Here's our first occurrence of MIMEMultipart(). This, as explained at the top, manages the content of the email according to a universal internet standard. There's more in-depth info here.

Let's remember that our contacts variable is a dictionary. We need to access both the emails and substitutions associated with them. That's where this line comes in, and does multiple things at once:

    msg_body = template_content.format(*tuple(contacts[contact_mail]))

If you noticed in the contacts.txt file, the substitution is represented by a {0} . If you've done Python string formatting before, you may realize that character sequence allows for replacement with the .format() function!

  • We first obtain the list of substitutions with contacts[contact_mail] - this returns a list, as explained when we wrote the get_contacts() function
  • tuple is an immutable data type in Python. When we write *tuple(), we unpack the list of substitutions as arguments for the format() function
  • template_content.format() - since template_content is a string, we can use the format function to replace the {0} with custom arguments!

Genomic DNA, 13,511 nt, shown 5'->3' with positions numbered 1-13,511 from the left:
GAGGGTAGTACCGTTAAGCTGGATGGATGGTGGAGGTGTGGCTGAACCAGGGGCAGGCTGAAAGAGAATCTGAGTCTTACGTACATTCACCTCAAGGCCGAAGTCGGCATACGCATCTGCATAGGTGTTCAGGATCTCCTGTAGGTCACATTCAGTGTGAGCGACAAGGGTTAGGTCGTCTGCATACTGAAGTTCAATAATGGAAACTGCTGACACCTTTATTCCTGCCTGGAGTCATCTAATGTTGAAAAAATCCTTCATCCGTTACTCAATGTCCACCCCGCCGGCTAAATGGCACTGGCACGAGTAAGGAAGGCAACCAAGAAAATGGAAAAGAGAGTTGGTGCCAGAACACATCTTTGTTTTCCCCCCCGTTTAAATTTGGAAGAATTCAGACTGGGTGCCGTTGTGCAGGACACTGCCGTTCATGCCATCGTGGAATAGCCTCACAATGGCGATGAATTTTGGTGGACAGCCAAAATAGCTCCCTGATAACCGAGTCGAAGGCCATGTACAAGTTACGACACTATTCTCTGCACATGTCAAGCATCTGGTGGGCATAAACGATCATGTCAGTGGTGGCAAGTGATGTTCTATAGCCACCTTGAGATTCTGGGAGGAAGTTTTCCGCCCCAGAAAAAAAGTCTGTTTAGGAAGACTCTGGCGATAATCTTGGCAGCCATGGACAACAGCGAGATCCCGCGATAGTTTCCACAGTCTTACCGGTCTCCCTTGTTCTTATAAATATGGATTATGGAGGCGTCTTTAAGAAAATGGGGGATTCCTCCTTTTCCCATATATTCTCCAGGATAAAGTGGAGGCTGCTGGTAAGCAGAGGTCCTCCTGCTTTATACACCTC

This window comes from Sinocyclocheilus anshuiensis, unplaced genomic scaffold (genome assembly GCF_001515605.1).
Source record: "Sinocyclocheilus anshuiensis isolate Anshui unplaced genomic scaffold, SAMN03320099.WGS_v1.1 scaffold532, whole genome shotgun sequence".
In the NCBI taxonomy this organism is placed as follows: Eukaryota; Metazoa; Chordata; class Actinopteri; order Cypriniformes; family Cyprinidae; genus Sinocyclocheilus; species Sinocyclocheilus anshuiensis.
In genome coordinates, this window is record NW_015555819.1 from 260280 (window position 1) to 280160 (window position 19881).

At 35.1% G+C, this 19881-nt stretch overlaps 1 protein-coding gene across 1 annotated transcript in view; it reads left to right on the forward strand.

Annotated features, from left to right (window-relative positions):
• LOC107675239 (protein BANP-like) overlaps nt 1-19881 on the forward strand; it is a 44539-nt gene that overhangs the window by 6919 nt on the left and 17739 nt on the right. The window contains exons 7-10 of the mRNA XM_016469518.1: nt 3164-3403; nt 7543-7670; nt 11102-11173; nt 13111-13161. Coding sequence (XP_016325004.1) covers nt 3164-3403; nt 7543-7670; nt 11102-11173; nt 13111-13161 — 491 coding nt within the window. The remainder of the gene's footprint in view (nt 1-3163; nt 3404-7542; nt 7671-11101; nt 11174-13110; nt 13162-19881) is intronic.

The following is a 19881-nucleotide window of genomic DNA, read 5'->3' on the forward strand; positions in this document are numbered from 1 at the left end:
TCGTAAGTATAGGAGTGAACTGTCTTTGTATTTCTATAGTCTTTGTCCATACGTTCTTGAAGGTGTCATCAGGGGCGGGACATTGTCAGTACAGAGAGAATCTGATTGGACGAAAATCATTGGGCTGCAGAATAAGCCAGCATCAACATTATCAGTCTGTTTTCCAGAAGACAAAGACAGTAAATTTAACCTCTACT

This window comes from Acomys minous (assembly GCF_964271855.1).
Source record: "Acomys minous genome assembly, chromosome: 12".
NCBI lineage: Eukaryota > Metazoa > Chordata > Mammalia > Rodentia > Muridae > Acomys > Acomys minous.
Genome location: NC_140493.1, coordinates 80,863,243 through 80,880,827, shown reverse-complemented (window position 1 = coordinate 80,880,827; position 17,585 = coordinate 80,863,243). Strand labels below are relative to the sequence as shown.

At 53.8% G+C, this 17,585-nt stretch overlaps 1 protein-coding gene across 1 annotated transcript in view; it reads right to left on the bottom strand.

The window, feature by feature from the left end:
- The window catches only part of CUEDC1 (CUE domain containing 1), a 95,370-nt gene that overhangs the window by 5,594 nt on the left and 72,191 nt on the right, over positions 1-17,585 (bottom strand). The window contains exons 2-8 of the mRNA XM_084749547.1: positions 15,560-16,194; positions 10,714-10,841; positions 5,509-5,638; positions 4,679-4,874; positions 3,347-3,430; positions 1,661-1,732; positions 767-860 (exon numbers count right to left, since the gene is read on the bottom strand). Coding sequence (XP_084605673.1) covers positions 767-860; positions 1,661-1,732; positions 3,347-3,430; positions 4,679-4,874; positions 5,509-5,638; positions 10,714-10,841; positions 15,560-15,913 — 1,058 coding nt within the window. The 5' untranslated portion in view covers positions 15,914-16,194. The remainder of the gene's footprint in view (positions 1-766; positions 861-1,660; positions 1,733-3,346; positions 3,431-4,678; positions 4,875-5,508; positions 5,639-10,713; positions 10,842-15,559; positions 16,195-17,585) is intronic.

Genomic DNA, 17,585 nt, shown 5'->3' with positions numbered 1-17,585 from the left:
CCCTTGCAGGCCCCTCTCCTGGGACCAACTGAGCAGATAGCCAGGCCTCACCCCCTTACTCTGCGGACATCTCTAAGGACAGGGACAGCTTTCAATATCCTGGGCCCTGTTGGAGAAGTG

The following chunk from above attaches the body to the email in MIME format, and sends the email!

msg.attach(MIMEText(msg_body, 'plain'))
mail.sendmail(address, contact_mail, msg.as_string())

At this point, go ahead and run the program. Assuming your email and password are correct, and you let your application access your Google account, the program should run successfully! Go check the emails of the contacts you wrote down.

The result should be similar to this:


If you're having problems, go check the final code up at the top of this page and make sure you didn't make any errors.

Further Hacking


There are many things that can be changed in this program. Go back and see what you can modify to make it your own! Because of the modularity of the project, to add another substitution, it's as simple as adding a {1} or a {2} in message.txt and adding more commas and arguments in contacts.txt. Try to think of ways to make the project even better, and please share with me or others in the Hack Club community!

Here are some branches of the project that build upon the code (can also be found on GitHub)

  • Switching Mail Servers: demo and code
    • Easily send templated emails from multiple accounts and smtp servers!
  • Company Sponsor Email: demo and code
    • An example of how far you can go with this project! In retrospect, it has hundreds of usages.
  • Multiple Messages: demo and code
    • Multiple presets for emails, select one and send!